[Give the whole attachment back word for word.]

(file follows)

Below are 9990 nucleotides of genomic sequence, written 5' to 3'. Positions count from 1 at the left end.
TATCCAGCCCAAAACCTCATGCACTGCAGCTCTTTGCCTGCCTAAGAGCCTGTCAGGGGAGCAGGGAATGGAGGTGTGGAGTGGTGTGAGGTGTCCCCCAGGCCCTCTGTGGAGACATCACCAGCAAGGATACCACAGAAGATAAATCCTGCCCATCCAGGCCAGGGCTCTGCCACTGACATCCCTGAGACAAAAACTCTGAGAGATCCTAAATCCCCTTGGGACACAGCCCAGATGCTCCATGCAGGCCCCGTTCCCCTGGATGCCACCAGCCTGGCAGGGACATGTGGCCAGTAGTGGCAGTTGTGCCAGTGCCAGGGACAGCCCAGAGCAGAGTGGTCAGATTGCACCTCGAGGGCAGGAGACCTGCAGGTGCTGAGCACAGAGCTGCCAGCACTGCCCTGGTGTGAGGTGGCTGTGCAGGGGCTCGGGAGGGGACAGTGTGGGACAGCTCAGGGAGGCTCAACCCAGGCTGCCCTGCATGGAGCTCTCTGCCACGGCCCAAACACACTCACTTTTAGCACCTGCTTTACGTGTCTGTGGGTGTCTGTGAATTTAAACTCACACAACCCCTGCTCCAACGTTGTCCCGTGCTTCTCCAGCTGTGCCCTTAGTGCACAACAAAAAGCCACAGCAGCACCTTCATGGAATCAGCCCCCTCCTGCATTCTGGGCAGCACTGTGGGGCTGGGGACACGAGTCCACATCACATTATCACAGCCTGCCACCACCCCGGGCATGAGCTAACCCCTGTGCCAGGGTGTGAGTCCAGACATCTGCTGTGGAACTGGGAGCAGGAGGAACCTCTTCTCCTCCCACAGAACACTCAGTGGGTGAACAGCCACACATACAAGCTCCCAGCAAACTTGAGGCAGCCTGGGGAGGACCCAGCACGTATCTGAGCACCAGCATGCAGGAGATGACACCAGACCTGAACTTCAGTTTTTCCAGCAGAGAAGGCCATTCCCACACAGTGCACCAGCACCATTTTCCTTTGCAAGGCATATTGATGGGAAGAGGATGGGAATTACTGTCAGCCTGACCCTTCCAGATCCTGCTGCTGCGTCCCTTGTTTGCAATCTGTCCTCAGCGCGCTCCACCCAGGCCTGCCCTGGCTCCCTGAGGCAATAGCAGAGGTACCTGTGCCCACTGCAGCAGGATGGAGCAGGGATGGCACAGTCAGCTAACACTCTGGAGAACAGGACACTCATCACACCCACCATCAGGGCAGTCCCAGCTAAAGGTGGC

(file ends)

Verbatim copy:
Below are 9990 nucleotides of genomic sequence, written 5' to 3'. Positions count from 1 at the left end.
TATCCAGCCCAAAACCTCATGCACTGCAGCTCTTTGCCTGCCTAAGAGCCTGTCAGGGGAGCAGGGAATGGAGGTGTGGAGTGGTGTGAGGTGTCCCCCAGGCCCTCTGTGGAGACATCACCAGCAAGGATACCACAGAAGATAAATCCTGCCCATCCAGGCCAGGGCTCTGCCACTGACATCCCTGAGACAAAAACTCTGAGAGATCCTAAATCCCCTTGGGACACAGCCCAGATGCTCCATGCAGGCCCCGTTCCCCTGGATGCCACCAGCCTGGCAGGGACATGTGGCCAGTAGTGGCAGTTGTGCCAGTGCCAGGGACAGCCCAGAGCAGAGTGGTCAGATTGCACCTCGAGGGCAGGAGACCTGCAGGTGCTGAGCACAGAGCTGCCAGCACTGCCCTGGTGTGAGGTGGCTGTGCAGGGGCTCGGGAGGGGACAGTGTGGGACAGCTCAGGGAGGCTCAACCCAGGCTGCCCTGCATGGAGCTCTCTGCCACGGCCCAAACACACTCACTTTTAGCACCTGCTTTACGTGTCTGTGGGTGTCTGTGAATTTAAACTCACACAACCCCTGCTCCAACGTTGTCCCGTGCTTCTCCAGCTGTGCCCTTAGTGCACAACAAAAAGCCACAGCAGCACCTTCATGGAATCAGCCCCCTCCTGCATTCTGGGCAGCACTGTGGGGCTGGGGACACGAGTCCACATCACATTATCACAGCCTGCCACCACCCCGGGCATGAGCTAACCCCTGTGCCAGGGTGTGAGTCCAGACATCTGCTGTGGAACTGGGAGCAGGAGGAACCTCTTCTCCTCCCACAGAACACTCAGTGGGTGAACAGCCACACATACAAGCTCCCAGCAAACTTGAGGCAGCCTGGGGAGGACCCAGCACGTATCTGAGCACCAGCATGCAGGAGATGACACCAGACCTGAACTTCAGTTTTTCCAGCAGAGAAGGCCATTCCCACACAGTGCACCAGCACCATTTTCCTTTGCAAGGCATATTGATGGGAAGAGGATGGGAATTACTGTCAGCCTGACCCTTCCAGATCCTGCTGCTGCGTCCCTTGTTTGCAATCTGTCCTCAGCGCGCTCCACCCAGGCCTGCCCTGGCTCCCTGAGGCAATAGCAGAGGTACCTGTGCCCACTGCAGCAGGATGGAGCAGGGATGGCACAGTCAGCTAACACTCTGGAGAACAGGACACTCATCACACCCACCATCAGGGCAGTCCCAGCTAAAGGTGGC